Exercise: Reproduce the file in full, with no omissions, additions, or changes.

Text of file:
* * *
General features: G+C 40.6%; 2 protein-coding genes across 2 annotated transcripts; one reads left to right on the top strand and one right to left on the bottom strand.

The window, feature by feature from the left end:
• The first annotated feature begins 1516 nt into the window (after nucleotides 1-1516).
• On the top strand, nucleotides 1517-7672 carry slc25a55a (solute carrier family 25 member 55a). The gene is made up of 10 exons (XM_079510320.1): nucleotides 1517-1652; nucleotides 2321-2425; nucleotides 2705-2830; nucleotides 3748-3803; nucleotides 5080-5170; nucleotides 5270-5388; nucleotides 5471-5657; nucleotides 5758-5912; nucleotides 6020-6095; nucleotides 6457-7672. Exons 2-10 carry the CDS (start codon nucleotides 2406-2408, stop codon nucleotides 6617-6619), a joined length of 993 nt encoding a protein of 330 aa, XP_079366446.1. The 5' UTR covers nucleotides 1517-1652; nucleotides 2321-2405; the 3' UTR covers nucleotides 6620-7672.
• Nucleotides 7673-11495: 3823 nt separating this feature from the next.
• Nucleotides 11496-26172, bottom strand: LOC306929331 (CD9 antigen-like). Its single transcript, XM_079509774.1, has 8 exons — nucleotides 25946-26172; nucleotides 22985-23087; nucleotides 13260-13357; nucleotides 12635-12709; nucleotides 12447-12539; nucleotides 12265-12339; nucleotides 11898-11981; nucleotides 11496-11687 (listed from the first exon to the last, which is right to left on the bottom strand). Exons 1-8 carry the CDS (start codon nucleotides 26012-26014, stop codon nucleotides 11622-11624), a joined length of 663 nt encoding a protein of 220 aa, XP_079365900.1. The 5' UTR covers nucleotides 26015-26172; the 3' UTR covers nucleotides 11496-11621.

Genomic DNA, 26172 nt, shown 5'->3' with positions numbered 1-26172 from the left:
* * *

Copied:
General features: G+C 40.6%; 2 protein-coding genes across 2 annotated transcripts; one reads left to right on the top strand and one right to left on the bottom strand.

The window, feature by feature from the left end:
• The first annotated feature begins 1516 nt into the window (after nucleotides 1-1516).
• On the top strand, nucleotides 1517-7672 carry slc25a55a (solute carrier family 25 member 55a). The gene is made up of 10 exons (XM_079510320.1): nucleotides 1517-1652; nucleotides 2321-2425; nucleotides 2705-2830; nucleotides 3748-3803; nucleotides 5080-5170; nucleotides 5270-5388; nucleotides 5471-5657; nucleotides 5758-5912; nucleotides 6020-6095; nucleotides 6457-7672. Exons 2-10 carry the CDS (start codon nucleotides 2406-2408, stop codon nucleotides 6617-6619), a joined length of 993 nt encoding a protein of 330 aa, XP_079366446.1. The 5' UTR covers nucleotides 1517-1652; nucleotides 2321-2405; the 3' UTR covers nucleotides 6620-7672.
• Nucleotides 7673-11495: 3823 nt separating this feature from the next.
• Nucleotides 11496-26172, bottom strand: LOC306929331 (CD9 antigen-like). Its single transcript, XM_079509774.1, has 8 exons — nucleotides 25946-26172; nucleotides 22985-23087; nucleotides 13260-13357; nucleotides 12635-12709; nucleotides 12447-12539; nucleotides 12265-12339; nucleotides 11898-11981; nucleotides 11496-11687 (listed from the first exon to the last, which is right to left on the bottom strand). Exons 1-8 carry the CDS (start codon nucleotides 26012-26014, stop codon nucleotides 11622-11624), a joined length of 663 nt encoding a protein of 220 aa, XP_079365900.1. The 5' UTR covers nucleotides 26015-26172; the 3' UTR covers nucleotides 11496-11621.

Genomic DNA, 26172 nt, shown 5'->3' with positions numbered 1-26172 from the left: